I ponder now and again the knitting bandwagon. It surprises me how often I pick out a pattern and discover via Ravelry that it is one of the “must knit” patterns. I have seen scathing comments about these projects – the most significant example being the Clapotis. I see statements such as “I haven’t knit a Clapotis, and I never will” in the context of shrugging off the bandwagon/not knitting with the sheep. Looking at the Ravelry Clapotis page today I see 4027 projects, and the Clapotis is also in 2296 queues. That’s a lot of scarves, to be sure. But how sheepish is it, really, to be knitting one (or more) of these projects?
Perhaps I should worry.
- I knit two “My So Called Scarf” projects (1904 projects, in 2376 queues)
- I cast on two pairs of Firestarter socks (150 projects, in 712 queues),
- plan one or more Gretel hats (270 projects, in 753 queues),
- and at least one Koolhaas hat (812 projects, in 1175 queues),
- have a Swallowtail shawl on hold at the moment (872 projects, in 845 queues),
- and want to make some Jaywalker socks soon (3062 projects, in 1361 queues.)
Am I a sheep?
Well, no, I do not believe so. I can confidently state that I don’t ask the question “what is everybody knitting this week?” and then rush around to find the pattern and cast on while it’s still the hot item. No – I search patterns for something like “socks” or “hat in aran weight” and I look around for hours before selecting the one that appeals to me/fits my yarn stash/I have free needles for. It seems that often my choices are the same as many others’.
Perhaps the “must have” pattern is not that at all. Perhaps the popular patterns are ones that earn the right to be knit so many times. Maybe, just maybe, they are well designed and well written and lend themselves well to adaptation. Because that’s what knitting is all about, is it not? Every single Clapotis is an original – the yarn choice and the colour choice and the particular adaptations to dimensions etc. all add up to make something highly individual. No two of those 4072 Clapotis projects will be the same.
I know one thing for sure (several things, actually) – I love my Clapotis and I don’t give one jot how many others have knitted it. It earned its right to be in my workbasket and it is earning its keep about my neck. It was fun to knit – simple but with enough action to keep me interested for two days’ knitting. It affords me a simple pride when I look at it and stroke it and think how clever I was to choose this particular yarn, and in this shade that does exactly what I wanted it to do, and how sensible I was to make it this particular size. It’s mine. My creation. Nobody else has one just like mine. Nobody. And it’s so good to wear and very useful with the central heating off! Besides, it is a great big world out there and four thousand Clapotis scarves isn’t a huge number really. Me and my Vibrotis aren’t likely to meet any distant relatives in the near future.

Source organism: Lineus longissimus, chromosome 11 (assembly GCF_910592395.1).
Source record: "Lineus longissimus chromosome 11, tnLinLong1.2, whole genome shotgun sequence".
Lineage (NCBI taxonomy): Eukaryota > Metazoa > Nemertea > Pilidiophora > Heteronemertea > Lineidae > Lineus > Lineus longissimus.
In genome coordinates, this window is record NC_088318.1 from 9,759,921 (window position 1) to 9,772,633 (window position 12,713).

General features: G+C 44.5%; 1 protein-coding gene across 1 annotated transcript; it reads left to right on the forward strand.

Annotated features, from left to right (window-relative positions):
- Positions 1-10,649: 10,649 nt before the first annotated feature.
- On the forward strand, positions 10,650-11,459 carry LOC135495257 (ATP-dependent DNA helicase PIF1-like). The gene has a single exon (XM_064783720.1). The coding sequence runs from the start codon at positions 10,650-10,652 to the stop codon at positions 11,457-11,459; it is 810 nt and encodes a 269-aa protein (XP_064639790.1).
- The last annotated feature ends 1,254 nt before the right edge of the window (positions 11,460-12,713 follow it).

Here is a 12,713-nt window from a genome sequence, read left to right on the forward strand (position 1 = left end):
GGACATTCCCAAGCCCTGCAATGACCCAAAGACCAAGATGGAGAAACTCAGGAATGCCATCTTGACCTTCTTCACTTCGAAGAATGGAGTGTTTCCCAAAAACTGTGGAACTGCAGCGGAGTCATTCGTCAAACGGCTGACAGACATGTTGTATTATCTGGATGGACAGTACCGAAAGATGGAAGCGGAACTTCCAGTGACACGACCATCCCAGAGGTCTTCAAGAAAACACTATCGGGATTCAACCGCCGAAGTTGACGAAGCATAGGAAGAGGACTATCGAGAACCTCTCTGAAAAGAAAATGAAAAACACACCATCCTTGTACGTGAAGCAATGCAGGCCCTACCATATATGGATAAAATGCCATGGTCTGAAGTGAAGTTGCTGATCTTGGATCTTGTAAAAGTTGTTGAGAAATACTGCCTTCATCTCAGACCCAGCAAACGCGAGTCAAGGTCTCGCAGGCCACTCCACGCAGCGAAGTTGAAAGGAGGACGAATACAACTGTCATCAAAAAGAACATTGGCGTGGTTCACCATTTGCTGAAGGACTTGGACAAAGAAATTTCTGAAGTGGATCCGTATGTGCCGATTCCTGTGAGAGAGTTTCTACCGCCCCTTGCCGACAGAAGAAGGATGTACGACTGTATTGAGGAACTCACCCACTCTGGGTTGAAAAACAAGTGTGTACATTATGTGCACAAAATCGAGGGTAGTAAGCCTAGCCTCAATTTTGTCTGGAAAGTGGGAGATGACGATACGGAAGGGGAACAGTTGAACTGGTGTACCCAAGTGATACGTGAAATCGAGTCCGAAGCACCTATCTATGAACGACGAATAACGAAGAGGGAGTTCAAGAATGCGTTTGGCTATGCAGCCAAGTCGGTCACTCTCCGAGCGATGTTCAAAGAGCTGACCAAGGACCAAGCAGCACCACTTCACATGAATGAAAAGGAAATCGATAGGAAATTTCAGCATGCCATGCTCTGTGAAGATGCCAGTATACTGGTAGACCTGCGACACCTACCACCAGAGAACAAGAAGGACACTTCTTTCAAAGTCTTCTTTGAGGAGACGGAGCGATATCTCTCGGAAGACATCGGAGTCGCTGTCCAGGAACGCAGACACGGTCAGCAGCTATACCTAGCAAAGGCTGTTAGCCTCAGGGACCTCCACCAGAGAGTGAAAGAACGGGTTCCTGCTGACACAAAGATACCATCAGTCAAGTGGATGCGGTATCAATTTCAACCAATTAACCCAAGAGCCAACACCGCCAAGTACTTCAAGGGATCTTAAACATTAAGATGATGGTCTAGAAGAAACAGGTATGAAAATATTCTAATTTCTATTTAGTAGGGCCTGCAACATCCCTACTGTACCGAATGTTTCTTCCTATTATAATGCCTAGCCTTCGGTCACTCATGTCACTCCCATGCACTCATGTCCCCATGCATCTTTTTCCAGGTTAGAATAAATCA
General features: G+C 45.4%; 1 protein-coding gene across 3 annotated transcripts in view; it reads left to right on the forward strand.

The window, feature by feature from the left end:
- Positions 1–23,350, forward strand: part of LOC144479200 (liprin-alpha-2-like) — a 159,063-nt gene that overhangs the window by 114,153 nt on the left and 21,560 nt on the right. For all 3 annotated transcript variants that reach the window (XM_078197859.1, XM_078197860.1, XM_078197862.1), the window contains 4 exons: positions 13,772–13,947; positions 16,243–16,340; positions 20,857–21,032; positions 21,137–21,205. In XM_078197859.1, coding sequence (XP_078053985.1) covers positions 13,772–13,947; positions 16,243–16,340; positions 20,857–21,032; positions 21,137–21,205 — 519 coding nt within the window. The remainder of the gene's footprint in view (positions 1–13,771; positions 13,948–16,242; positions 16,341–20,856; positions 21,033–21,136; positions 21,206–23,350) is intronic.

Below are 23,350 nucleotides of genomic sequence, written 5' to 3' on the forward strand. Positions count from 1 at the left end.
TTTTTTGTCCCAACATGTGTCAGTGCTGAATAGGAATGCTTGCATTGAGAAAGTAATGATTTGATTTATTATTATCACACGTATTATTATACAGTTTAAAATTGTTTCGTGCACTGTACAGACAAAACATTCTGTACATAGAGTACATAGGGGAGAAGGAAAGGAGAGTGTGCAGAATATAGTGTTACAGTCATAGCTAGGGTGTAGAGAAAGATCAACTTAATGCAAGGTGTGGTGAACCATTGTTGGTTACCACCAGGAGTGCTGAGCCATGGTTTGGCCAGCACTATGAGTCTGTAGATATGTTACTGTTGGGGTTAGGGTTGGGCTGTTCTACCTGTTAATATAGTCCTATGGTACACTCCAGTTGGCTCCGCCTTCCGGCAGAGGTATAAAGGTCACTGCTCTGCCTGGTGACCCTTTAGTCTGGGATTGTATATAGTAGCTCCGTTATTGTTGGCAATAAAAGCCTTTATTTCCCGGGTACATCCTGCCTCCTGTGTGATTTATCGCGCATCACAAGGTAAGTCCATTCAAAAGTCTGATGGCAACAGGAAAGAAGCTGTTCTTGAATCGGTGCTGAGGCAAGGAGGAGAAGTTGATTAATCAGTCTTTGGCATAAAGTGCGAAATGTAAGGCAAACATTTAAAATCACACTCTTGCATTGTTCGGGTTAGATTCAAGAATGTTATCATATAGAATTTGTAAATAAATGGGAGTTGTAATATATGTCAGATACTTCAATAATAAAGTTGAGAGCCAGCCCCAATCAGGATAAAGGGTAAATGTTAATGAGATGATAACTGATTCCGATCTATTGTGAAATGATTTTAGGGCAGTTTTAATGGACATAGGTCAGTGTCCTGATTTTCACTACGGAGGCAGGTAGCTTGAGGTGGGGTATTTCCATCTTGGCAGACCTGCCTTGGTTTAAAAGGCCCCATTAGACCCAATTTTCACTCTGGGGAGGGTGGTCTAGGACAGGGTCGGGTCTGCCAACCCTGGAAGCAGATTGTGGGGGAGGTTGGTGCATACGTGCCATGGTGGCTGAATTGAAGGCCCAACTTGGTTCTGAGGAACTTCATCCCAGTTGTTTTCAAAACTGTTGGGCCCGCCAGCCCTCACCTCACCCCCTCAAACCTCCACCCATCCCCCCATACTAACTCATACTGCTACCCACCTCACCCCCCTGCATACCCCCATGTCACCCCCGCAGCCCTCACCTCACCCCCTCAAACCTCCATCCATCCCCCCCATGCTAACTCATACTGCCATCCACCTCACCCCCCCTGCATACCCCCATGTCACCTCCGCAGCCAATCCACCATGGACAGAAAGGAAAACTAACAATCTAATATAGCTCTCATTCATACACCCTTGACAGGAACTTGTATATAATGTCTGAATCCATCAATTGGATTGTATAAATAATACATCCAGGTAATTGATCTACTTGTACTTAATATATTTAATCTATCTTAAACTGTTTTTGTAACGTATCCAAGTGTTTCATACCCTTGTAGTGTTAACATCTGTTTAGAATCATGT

On the other hand, I did sign up to Ravelry.
Of course, in the old days, we all bought Woman or Woman’s Own or some such – and rushed out to stock up on yarn for the latest printed pattern only to find out there had been a run on it and it was out of stock. Not much changes. Though I would argue that Ravelry is more enabling and supports experimentation and adaptation, unlike those women’s magazines of old. I can’t recall then choosing yarn alternatives very often, or adapting in ways other than modifying a sleeve length here, or the number of rows of rib there. I believe it to be well worth joining the Ravelry flock. The ability to look up the result of potential choices is so incredibly useful. You want to make this pattern in that yarn? Somebody, somewhere will have had a go. The facts on yardage will be there. The photographic evidence of results can be viewed. It doesn’t take long to get confirmation of your choices or to understand that it was a daft idea and the pattern looks much better in some other alternative yarn. Woman’s Own never showed us pictures of “Readers’ Results” or what the sweater looked like on normally large and lumpy bodies 🙂